Norah Jones: Day Breaks

 In CD Reviews

Score: 6/10 – Snorah Jones

Four seemingly short years since the off-brand, Dangermouse-produced indie pop of Little Broken Hearts, and Norah Jones’ sixth LP feels about as familiar as pulling on an old pair of comfy shoes. To paraphrase her 2004 sophomore LP, this ‘feels like home’. The return to classic, piano-led jazz numbers has obviously been pretty straightforward for the diminutive Texan, as Day Breaks plays out with the kind of effortless refinement of a true songstress, and is easily on a par with her first two albums.
That effortlessness may also be one of the album’s weaknesses though, as the floaty jazzy numbers often have a tendency to wilt into the background. “The cares of the day/tend to slowly fade away” she drawls on “Peace” – one of a couple of covers that would literally fade away, were it not for the piercing Wayne Shorter sax solo kicking in two-thirds of the way through. The soft double-bass plucks and warbling clarinet of opener “Burn” are also somewhat lackluster, but then, blue-note jazz music really isn’t really designed to get you jigging around the room. To it’s credit, there are a couple of instances where the pace does pick up; most noticeably on the protest track “Flipside”, with it’s swelling pianos and breakneck drums, and also midway through on the title track – the muted bass strings and twinkly arpeggio chords making for the ‘edgiest’ thing on here.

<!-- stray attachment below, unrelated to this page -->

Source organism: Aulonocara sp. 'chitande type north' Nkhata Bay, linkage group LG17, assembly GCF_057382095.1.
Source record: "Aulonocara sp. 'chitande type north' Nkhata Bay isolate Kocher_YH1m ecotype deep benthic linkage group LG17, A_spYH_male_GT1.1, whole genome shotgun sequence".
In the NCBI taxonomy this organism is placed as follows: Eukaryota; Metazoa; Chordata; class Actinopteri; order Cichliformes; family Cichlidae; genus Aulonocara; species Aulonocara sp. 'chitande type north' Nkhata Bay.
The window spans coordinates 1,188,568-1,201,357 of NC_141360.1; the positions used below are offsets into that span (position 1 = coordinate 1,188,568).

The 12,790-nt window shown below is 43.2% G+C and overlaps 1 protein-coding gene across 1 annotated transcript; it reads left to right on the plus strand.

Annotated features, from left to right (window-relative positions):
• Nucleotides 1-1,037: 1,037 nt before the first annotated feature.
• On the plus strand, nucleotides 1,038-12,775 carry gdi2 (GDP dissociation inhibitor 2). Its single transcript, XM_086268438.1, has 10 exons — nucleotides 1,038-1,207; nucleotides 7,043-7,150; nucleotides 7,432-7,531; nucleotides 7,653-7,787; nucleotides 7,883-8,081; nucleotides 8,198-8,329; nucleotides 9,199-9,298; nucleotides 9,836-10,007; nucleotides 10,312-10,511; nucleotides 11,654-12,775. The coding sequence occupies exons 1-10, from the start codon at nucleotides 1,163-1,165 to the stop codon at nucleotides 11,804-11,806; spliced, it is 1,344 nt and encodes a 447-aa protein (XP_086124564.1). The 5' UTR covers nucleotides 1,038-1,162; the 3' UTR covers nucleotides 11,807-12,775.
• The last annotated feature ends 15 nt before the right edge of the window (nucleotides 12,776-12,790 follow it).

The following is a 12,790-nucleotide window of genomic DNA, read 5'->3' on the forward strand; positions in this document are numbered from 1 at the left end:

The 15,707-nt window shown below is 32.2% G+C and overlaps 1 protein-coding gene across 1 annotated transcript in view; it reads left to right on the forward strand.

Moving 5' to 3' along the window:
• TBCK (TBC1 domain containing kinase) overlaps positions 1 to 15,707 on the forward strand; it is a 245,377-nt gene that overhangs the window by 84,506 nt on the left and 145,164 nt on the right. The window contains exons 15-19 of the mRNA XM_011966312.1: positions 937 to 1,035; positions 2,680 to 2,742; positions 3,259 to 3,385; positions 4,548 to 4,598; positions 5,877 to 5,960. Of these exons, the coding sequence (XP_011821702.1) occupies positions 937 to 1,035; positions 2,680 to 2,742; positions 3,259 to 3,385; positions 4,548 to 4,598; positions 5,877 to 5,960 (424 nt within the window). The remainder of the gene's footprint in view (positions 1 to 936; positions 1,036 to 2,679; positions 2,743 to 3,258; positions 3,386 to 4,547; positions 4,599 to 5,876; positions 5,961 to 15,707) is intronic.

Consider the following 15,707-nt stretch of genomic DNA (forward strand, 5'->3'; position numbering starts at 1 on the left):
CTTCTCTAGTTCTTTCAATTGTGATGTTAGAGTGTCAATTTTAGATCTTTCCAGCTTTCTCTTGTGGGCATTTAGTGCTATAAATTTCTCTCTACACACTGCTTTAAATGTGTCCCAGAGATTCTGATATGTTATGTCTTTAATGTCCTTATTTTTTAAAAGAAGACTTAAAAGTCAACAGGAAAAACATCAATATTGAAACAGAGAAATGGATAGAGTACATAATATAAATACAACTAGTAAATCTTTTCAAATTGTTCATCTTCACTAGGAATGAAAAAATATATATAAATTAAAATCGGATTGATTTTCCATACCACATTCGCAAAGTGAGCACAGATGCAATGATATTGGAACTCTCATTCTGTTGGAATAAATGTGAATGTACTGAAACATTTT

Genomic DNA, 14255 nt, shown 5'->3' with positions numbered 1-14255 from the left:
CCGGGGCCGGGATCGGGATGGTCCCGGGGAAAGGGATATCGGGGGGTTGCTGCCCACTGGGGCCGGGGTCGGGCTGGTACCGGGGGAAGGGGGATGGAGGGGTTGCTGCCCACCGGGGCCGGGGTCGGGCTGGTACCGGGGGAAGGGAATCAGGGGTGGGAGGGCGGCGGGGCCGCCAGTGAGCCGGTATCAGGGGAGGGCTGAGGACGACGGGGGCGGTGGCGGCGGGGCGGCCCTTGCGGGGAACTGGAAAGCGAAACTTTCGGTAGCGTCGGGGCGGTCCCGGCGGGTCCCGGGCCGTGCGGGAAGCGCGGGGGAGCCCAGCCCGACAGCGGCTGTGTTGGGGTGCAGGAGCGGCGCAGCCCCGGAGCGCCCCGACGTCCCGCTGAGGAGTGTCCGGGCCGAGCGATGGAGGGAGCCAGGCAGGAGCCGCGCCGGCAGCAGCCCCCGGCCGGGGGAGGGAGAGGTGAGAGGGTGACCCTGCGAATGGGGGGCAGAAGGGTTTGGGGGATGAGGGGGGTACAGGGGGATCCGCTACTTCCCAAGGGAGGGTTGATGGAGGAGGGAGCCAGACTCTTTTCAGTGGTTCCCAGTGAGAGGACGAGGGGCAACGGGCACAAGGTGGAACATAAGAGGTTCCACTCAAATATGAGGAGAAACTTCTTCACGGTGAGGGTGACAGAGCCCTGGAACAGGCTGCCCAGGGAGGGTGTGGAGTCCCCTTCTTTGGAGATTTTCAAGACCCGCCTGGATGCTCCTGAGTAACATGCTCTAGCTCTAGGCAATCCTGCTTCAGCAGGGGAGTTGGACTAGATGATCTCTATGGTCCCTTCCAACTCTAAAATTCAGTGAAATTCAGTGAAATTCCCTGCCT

Let’s be honest though, if you are a Norah Jones fan (40-something, own a fondue set, actually still buy CDs), you’ll be into Day Breaks no matter what. Expect this to be played at your parents’ dinner parties, and also in restaurants around Bali that are either a: over 20 years old or b: owned by Dutch people. Just don’t expect anyone to notice that it’s on.
Dan Ashcroft
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